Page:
This statement of the law is made binding on us by the express approval afforded it by the Supreme Court in Barr v. Matteo, 1959, 360 U.S. 564, 571-72, 79 S.Ct. 1335. 3 The Supreme Court clearly indicated that allegations of malice are not sufficient to prevent the application of executive immunity: 'The fact that the action here taken was within the outer perimeter of petitioner's line of duty is enough to render the privilege applicable, despite the allegations of malice in the complaint * * *.' 360 U.S. at 575, 79 S.Ct. at 1341. The
requirements that the act be within the outer perimeter of the line of duty is no doubt another way of stating that the act must have more or less connection with the general matters committed by law to the officer's control or supervision, and not be manifestly or palpably beyond his authority. See Spalding v. Vilas, supra at 498 of 161 U.S., 16 S.Ct. 631.
In Barr v. Matteo, supra, the Court also held that the rank of the officer, in itself, does not determine the applicability of the doctrine:
'We do not think that the principle announced in Vilas can properly be restricted to executive officers of cabinet rank, and in fact it never has been so restricted by the lower federal courts. The privilege is not a badge or emolument of exalted office, but an expression of a policy designed to aid in the effective functioning of government. The complexities and magnitude of governmental activity have become so great that there must of necessity be a delegation and redelegation of authority as to many functions, and we cannot say that these functions become less important simply because they are exercised by officers of lower rank in the executive hierarchy.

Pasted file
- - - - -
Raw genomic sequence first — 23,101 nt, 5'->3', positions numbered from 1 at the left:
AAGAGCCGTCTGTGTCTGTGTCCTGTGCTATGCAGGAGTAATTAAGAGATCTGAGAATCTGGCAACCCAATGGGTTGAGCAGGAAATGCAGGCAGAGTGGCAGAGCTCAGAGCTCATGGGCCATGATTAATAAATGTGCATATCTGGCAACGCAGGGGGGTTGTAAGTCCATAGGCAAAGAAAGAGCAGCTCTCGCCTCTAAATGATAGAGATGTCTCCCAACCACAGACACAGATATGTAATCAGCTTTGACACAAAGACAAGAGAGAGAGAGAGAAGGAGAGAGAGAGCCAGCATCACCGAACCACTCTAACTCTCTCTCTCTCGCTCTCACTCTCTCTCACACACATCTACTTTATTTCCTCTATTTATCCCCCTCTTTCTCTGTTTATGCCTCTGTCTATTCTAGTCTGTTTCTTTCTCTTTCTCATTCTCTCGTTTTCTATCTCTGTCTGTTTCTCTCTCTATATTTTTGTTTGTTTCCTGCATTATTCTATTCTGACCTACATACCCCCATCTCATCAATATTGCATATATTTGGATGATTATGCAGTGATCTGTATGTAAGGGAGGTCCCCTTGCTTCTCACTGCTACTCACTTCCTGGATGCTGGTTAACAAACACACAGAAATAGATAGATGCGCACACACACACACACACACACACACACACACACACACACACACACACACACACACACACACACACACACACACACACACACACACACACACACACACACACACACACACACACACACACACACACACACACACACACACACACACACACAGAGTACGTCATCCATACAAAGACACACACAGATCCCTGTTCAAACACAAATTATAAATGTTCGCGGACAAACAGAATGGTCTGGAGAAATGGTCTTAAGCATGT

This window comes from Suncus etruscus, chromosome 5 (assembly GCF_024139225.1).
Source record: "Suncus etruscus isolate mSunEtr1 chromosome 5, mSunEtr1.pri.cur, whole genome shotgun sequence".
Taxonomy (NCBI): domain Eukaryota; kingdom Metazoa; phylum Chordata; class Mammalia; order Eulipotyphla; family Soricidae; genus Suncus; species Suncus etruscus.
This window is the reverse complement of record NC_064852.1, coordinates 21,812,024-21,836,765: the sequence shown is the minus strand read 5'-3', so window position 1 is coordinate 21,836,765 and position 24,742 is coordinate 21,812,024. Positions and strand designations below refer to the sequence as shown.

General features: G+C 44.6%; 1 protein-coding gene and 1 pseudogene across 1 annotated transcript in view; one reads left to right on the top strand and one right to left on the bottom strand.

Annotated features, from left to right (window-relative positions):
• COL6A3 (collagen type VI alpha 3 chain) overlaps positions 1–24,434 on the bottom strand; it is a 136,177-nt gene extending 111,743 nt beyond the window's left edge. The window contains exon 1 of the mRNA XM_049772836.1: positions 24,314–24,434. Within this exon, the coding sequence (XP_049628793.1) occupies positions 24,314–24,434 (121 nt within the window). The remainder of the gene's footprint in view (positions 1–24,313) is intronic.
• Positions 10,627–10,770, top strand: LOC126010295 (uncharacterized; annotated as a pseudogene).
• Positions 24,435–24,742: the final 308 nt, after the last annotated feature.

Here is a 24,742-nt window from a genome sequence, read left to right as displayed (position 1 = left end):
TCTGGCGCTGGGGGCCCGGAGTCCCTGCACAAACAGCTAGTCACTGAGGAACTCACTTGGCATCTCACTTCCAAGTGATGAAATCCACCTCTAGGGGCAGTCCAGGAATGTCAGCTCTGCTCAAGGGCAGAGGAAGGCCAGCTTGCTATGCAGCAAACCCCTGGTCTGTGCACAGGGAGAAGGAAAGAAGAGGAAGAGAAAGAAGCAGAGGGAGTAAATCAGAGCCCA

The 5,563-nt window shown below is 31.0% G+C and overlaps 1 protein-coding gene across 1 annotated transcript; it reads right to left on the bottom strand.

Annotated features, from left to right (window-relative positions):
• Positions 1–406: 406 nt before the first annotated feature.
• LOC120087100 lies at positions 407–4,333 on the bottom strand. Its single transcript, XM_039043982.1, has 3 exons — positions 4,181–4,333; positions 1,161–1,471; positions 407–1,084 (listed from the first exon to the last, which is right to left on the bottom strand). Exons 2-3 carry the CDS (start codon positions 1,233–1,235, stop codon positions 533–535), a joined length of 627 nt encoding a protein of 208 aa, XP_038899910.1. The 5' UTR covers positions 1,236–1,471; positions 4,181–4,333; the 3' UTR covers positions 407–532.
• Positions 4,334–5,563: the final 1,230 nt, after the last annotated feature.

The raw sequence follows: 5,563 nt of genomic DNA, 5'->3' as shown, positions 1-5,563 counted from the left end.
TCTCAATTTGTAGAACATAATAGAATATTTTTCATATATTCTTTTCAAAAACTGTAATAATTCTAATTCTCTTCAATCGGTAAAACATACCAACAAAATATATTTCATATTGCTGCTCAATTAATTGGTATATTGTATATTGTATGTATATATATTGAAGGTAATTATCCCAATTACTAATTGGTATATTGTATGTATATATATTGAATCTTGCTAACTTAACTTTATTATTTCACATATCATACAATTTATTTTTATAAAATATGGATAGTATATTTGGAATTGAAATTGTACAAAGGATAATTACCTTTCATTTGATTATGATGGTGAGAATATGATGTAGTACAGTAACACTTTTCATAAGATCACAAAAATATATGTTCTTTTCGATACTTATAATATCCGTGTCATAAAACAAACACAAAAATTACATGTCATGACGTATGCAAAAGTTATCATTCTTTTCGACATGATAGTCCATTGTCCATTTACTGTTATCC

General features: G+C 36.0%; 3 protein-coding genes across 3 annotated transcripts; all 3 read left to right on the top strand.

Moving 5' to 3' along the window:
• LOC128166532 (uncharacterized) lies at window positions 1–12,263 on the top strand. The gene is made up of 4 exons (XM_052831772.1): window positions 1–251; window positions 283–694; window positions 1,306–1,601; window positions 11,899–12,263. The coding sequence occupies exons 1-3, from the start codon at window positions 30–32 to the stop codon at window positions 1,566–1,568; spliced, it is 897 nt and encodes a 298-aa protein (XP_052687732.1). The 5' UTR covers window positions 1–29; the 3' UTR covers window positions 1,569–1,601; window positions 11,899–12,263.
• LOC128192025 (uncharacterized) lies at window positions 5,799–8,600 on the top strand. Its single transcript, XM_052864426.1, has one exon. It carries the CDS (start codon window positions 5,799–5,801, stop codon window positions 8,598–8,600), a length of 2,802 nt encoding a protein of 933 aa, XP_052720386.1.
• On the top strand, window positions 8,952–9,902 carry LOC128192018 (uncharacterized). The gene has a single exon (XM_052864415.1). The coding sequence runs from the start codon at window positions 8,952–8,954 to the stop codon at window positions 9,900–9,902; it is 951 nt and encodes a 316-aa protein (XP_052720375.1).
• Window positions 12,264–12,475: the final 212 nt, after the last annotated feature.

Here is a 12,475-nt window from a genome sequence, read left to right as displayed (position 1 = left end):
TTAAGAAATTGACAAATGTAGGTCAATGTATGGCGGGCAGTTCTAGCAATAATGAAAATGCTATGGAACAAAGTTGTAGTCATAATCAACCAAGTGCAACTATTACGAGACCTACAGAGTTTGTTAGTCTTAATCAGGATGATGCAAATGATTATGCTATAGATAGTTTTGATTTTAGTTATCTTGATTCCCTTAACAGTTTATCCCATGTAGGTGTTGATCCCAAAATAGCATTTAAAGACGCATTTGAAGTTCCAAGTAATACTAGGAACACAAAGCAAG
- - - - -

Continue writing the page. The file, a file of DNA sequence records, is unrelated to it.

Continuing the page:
'To be sure, the occasions upon which the acts of the head of an executive department will be protected by the privilege are doubtless far broader than in the case of an officer with less sweeping functions. But that is because the higher the post, the broader the range of responsibilities and duties, and the wider the scope of discretion, it entails. It is not the title of his office but the duties with which the particular officer sought to be made to respond in damages is entrusted-- the relation of the act complained of to 'matters committed by law to his control or supervision,' Spalding v. Vilas, supra, 161 U.S. at page 498, 16 S.Ct. at page 637-- which must provide the guide in delineating the scope of the rule which clothes the official acts of the executive officer with immunity from civil defamation suits.' 360 U.S. at 572-74, 79 S.Ct. at 1340, 1341. (Emphasis added.) 4
There is another limiting factor-- the nature of the duties. It is often said that the officer must be performing a 'discretionary function.' In Ove Gustavsson Contracting Co. v. Floete, 2 Cir.1962, 299 F.2d 655, cert. denied, 374 U.S. 827, 83 S.Ct. 1862, 10 L.Ed.2d 1050, Judge Medina explained what this requirement actually means:
'There is no litmus paper test to distinguish acts of discretion * * *, and to require a finding of 'discretion'...